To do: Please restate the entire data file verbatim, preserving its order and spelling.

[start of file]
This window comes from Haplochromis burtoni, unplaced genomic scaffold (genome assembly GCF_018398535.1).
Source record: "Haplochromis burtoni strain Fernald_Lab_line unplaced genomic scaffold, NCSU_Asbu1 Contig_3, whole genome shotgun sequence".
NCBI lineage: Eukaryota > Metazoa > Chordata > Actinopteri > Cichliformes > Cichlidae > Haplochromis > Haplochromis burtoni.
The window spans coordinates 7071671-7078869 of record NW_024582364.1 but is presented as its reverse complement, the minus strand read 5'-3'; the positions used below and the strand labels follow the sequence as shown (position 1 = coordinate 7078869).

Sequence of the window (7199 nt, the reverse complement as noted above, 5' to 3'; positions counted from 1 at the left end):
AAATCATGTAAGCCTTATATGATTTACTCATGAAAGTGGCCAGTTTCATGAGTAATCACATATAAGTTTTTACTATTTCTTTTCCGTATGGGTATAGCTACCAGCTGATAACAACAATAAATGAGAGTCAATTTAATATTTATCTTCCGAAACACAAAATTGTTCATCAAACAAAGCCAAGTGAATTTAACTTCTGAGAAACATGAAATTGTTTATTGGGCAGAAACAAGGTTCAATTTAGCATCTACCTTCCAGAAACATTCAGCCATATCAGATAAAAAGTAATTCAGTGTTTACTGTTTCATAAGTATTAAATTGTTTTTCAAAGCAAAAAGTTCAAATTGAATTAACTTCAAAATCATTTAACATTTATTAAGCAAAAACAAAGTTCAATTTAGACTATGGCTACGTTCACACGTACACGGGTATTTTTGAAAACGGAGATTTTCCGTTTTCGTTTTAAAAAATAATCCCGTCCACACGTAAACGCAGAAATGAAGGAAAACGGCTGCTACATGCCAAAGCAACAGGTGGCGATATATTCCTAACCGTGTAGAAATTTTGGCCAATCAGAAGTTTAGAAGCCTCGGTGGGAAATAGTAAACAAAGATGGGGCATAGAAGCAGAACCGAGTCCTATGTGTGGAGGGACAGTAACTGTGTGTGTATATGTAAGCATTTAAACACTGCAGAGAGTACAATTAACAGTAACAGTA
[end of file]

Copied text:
This window comes from Haplochromis burtoni, unplaced genomic scaffold (genome assembly GCF_018398535.1).
Source record: "Haplochromis burtoni strain Fernald_Lab_line unplaced genomic scaffold, NCSU_Asbu1 Contig_3, whole genome shotgun sequence".
NCBI lineage: Eukaryota > Metazoa > Chordata > Actinopteri > Cichliformes > Cichlidae > Haplochromis > Haplochromis burtoni.
The window spans coordinates 7071671-7078869 of record NW_024582364.1 but is presented as its reverse complement, the minus strand read 5'-3'; the positions used below and the strand labels follow the sequence as shown (position 1 = coordinate 7078869).

Sequence of the window (7199 nt, the reverse complement as noted above, 5' to 3'; positions counted from 1 at the left end):
AAATCATGTAAGCCTTATATGATTTACTCATGAAAGTGGCCAGTTTCATGAGTAATCACATATAAGTTTTTACTATTTCTTTTCCGTATGGGTATAGCTACCAGCTGATAACAACAATAAATGAGAGTCAATTTAATATTTATCTTCCGAAACACAAAATTGTTCATCAAACAAAGCCAAGTGAATTTAACTTCTGAGAAACATGAAATTGTTTATTGGGCAGAAACAAGGTTCAATTTAGCATCTACCTTCCAGAAACATTCAGCCATATCAGATAAAAAGTAATTCAGTGTTTACTGTTTCATAAGTATTAAATTGTTTTTCAAAGCAAAAAGTTCAAATTGAATTAACTTCAAAATCATTTAACATTTATTAAGCAAAAACAAAGTTCAATTTAGACTATGGCTACGTTCACACGTACACGGGTATTTTTGAAAACGGAGATTTTCCGTTTTCGTTTTAAAAAATAATCCCGTCCACACGTAAACGCAGAAATGAAGGAAAACGGCTGCTACATGCCAAAGCAACAGGTGGCGATATATTCCTAACCGTGTAGAAATTTTGGCCAATCAGAAGTTTAGAAGCCTCGGTGGGAAATAGTAAACAAAGATGGGGCATAGAAGCAGAACCGAGTCCTATGTGTGGAGGGACAGTAACTGTGTGTGTATATGTAAGCATTTAAACACTGCAGAGAGTACAATTAACAGTAACAGTA